Lawsuit filed against Gov. Ivey seeks to stop mega-prison construction
MONTGOMERY, Ala. (WBRC) - A lawsuit filed Tuesday in Montgomery County Circuit Court seeks to stop the progress on the state’s mega-prison construction plan that carries a $3 billion dollar price tag.
Governor Kay Ivey and Alabama Department of Corrections Commissioner Jeff Dunn are named as defendants in the case.
Ivey signed two contracts with the prison giant CoreCivic in February to build mega-prisons in Elmore and Escambia counties. With these 30-year contracts, the prisons will be operated by the Alabama Department of Corrections and maintained by CoreCivic throughout the duration of the lease.
The plaintiffs in the case, state auditor Jim Zeigler, Represenative John Rogers, Elmore County property owner Leslie Ognburn and pastor Kenny Glasgow believe the lease agreements violate state law and ADOC regulations.
The lawsuit asks the judge to issue a declaratory judgment on the issue, specifically whether the governor can incur debt for the state. The plaintiffs ultimately ask the judge to void the lease agreements with CoreCivic. The plaintiffs also seek temporary and permanent injunctive relief to suspend the lease agreements.
Earlier this month Barclays and KeyBanc Capital Markets withdrew as underwriters on the project. CoreCivic now faces challenges to secure funding for the prison construction. Economist Kevian Deravi says this situation could raise the interest rates on the project and ultimately the overall cost.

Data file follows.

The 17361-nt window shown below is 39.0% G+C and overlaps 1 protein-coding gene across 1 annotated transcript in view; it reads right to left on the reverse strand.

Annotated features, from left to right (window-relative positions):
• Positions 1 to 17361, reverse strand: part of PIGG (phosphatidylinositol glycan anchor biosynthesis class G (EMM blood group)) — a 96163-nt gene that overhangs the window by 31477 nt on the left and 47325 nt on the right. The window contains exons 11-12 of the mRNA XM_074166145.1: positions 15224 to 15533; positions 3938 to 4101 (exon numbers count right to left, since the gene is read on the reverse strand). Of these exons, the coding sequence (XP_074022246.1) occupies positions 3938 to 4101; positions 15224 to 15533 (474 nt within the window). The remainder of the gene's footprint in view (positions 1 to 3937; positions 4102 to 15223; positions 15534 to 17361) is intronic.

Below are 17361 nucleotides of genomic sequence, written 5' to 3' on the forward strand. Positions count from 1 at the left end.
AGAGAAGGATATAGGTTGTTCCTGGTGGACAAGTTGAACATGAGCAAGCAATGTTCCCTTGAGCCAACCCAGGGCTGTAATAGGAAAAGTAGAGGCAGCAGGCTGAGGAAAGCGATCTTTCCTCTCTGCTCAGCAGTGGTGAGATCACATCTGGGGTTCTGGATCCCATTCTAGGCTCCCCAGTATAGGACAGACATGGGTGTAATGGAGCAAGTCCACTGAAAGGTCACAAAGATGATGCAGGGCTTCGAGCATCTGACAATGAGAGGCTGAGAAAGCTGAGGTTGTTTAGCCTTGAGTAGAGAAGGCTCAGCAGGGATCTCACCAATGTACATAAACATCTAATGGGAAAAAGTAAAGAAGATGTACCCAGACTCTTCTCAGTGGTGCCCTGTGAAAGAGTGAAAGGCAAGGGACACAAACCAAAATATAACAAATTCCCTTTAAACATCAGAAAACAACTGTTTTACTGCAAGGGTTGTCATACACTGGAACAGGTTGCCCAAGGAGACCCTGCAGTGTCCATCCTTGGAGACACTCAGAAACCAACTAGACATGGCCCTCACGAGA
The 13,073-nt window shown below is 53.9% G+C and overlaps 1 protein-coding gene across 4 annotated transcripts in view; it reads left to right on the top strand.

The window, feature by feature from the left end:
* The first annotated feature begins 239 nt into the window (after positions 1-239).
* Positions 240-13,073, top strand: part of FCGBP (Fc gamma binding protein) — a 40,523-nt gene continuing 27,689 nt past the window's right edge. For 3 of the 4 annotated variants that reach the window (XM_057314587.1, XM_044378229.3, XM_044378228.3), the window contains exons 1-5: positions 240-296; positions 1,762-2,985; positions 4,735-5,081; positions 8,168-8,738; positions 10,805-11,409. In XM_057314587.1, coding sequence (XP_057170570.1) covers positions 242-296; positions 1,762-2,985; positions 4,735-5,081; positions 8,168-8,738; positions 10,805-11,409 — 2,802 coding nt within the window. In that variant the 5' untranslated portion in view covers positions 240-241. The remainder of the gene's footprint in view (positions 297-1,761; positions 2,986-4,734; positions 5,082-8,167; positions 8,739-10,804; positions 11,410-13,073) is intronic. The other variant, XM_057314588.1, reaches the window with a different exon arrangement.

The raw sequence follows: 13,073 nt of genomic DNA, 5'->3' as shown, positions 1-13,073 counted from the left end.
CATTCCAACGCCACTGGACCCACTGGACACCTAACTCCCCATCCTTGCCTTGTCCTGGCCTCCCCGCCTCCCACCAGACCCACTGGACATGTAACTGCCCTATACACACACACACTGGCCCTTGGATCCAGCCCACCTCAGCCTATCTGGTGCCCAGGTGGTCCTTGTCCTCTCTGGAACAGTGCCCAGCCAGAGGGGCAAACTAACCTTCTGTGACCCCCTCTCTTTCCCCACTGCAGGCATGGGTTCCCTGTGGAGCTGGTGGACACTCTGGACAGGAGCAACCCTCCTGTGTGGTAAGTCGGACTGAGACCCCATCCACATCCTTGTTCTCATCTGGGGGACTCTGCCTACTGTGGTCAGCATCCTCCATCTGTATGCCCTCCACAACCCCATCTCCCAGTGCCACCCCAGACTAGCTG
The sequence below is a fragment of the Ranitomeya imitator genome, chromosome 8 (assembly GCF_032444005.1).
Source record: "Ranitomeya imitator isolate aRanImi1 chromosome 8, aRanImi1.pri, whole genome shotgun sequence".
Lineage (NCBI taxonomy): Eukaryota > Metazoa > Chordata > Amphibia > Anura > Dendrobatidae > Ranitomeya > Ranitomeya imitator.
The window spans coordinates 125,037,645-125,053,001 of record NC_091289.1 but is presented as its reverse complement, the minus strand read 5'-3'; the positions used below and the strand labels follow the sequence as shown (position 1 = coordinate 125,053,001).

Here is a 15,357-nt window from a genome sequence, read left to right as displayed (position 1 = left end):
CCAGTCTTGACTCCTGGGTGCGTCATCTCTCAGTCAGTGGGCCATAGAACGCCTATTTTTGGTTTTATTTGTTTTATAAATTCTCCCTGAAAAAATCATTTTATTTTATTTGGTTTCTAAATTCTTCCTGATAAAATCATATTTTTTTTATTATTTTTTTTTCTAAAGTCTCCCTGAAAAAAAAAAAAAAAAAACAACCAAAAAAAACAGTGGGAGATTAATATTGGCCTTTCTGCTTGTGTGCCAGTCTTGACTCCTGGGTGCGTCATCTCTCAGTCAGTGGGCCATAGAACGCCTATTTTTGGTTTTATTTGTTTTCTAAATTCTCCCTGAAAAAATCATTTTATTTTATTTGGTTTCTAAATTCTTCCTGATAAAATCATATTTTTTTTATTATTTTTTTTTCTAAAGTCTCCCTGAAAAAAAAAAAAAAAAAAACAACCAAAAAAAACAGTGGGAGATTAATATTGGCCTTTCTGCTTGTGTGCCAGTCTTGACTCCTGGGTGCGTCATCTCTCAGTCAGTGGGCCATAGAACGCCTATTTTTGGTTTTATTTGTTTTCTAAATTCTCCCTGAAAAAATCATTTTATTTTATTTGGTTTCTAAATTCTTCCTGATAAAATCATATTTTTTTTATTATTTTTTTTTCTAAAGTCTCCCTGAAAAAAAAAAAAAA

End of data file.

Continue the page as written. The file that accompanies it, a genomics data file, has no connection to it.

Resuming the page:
“That means that interest cost to the state would be higher than a traditional investment at this point in time,” he explained. The financial terms of the leases aren’t final until this funding is secured.
Negotiations are still underway on the third mega-prison scheduled to be built in Bibb County.
The Department of Justice filed a federal lawsuit in December alleging the dangerous conditions inside Alabama’s prisons are violating prisoner’s constitutional rights. Other DOJ reports cited deadly inmate-on-inmate violence, excessive force by corrections officers and drug use inside the state’s overcrowded and understaffed male prisons.
The Alabama Department of Corrections fired back Tuesday, defending the prison leases with CoreCivic.
“The Alabama Department of Corrections conducted extensive due diligence prior to, and in the process of, undertaking this project to ensure the Leases were entered into in accordance with applicable laws”, a spokesperson for ADOC stated . This politically motivated litigation is clearly intended only to distract. Frankly, it is disappointing that these individuals oppose progress and improvement within the State’s correctional system. The ADOC will swiftly respond to these baseless and unsupported allegations, and remains committed to building a more rehabilitative, therapeutic environment for our population of incarcerated people.”
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